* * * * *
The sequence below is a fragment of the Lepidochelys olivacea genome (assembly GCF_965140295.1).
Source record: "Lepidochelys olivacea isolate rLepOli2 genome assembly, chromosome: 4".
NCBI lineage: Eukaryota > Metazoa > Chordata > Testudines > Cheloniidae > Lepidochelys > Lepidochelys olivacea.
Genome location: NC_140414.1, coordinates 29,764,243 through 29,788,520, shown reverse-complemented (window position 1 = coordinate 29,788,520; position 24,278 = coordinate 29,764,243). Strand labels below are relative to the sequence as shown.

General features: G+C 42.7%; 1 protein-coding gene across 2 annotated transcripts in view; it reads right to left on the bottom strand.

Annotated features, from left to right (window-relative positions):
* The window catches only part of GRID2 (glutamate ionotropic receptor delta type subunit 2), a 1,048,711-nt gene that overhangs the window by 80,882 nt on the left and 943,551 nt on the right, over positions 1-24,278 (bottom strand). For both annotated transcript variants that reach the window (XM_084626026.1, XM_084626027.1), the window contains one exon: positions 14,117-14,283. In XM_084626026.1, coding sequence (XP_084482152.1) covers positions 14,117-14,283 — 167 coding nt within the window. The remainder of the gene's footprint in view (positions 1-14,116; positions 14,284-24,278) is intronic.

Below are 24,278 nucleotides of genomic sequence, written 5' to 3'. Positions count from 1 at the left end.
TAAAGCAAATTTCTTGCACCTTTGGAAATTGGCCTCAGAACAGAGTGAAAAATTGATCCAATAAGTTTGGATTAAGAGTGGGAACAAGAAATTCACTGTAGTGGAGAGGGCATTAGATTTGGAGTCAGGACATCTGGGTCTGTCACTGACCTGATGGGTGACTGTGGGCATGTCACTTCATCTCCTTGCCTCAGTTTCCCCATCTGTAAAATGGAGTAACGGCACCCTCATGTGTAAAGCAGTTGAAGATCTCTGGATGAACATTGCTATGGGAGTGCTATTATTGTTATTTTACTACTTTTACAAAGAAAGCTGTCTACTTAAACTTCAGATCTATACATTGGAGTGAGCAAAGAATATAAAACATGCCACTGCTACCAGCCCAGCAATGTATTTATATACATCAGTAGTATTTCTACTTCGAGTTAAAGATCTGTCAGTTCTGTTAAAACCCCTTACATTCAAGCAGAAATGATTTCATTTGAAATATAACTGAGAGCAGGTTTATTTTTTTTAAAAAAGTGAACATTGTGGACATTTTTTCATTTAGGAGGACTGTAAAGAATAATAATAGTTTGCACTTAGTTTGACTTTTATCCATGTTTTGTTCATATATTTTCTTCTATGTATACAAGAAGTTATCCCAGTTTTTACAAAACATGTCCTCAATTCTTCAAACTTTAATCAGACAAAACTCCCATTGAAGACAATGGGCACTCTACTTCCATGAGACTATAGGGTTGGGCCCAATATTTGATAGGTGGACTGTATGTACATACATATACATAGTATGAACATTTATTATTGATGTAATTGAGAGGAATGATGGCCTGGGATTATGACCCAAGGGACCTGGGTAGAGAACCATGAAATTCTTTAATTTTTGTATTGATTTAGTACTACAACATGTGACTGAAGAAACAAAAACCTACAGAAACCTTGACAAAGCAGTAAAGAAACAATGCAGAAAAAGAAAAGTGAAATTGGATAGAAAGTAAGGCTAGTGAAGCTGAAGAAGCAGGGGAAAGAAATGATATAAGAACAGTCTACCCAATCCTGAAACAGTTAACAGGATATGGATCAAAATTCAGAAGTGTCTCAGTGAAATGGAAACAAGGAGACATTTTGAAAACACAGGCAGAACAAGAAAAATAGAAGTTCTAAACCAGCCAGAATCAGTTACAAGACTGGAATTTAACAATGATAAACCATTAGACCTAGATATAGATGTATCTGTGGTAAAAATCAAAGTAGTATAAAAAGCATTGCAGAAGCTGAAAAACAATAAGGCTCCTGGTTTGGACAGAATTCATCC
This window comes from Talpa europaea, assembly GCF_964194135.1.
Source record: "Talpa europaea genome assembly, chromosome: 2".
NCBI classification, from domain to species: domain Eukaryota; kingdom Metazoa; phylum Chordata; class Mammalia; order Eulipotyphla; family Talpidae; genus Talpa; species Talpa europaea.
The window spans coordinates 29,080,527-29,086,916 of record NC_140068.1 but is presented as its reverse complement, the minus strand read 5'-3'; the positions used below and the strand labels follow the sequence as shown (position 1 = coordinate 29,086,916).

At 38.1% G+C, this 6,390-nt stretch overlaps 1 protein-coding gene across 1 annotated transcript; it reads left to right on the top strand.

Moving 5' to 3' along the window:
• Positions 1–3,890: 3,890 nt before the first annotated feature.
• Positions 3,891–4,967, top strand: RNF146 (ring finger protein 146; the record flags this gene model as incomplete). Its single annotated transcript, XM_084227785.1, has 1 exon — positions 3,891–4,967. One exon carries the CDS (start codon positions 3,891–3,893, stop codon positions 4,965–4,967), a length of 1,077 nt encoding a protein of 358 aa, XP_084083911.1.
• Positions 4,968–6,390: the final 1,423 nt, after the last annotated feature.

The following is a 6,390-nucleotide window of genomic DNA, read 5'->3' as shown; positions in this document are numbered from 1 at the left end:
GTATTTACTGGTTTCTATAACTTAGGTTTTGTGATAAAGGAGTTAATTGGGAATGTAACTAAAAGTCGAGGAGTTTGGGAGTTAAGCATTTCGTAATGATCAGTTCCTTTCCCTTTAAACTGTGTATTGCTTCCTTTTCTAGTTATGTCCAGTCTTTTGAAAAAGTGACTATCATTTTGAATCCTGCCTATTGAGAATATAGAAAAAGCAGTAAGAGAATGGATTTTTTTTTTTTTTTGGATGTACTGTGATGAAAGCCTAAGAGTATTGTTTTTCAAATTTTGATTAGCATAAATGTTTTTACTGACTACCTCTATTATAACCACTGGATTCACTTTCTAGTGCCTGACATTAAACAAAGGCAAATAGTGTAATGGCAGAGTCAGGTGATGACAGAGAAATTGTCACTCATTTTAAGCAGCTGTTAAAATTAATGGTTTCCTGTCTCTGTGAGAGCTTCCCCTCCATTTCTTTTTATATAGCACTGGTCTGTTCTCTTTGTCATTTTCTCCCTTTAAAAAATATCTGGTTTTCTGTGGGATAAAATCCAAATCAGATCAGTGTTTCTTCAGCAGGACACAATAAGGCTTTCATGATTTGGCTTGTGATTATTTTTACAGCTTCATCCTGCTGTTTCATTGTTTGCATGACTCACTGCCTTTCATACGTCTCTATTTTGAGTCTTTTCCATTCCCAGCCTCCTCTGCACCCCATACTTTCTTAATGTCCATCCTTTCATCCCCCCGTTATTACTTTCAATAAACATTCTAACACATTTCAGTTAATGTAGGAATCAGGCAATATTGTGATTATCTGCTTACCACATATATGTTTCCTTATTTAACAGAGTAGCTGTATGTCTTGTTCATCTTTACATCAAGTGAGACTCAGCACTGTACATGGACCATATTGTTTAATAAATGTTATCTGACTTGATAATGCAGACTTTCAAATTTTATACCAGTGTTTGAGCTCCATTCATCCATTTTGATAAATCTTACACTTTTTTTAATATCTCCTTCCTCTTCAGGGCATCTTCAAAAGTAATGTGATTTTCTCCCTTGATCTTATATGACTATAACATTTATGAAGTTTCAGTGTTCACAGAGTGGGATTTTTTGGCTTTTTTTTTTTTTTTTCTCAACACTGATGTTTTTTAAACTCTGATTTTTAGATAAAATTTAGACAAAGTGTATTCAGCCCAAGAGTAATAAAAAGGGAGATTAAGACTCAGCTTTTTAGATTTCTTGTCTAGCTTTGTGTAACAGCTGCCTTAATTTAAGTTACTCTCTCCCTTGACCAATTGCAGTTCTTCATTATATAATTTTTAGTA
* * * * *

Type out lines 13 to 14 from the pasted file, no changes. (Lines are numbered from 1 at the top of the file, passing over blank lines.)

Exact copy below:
The window spans coordinates 29,080,527-29,086,916 of record NC_140068.1 but is presented as its reverse complement, the minus strand read 5'-3'; the positions used below and the strand labels follow the sequence as shown (position 1 = coordinate 29,086,916).

At 38.1% G+C, this 6,390-nt stretch overlaps 1 protein-coding gene across 1 annotated transcript; it reads left to right on the top strand.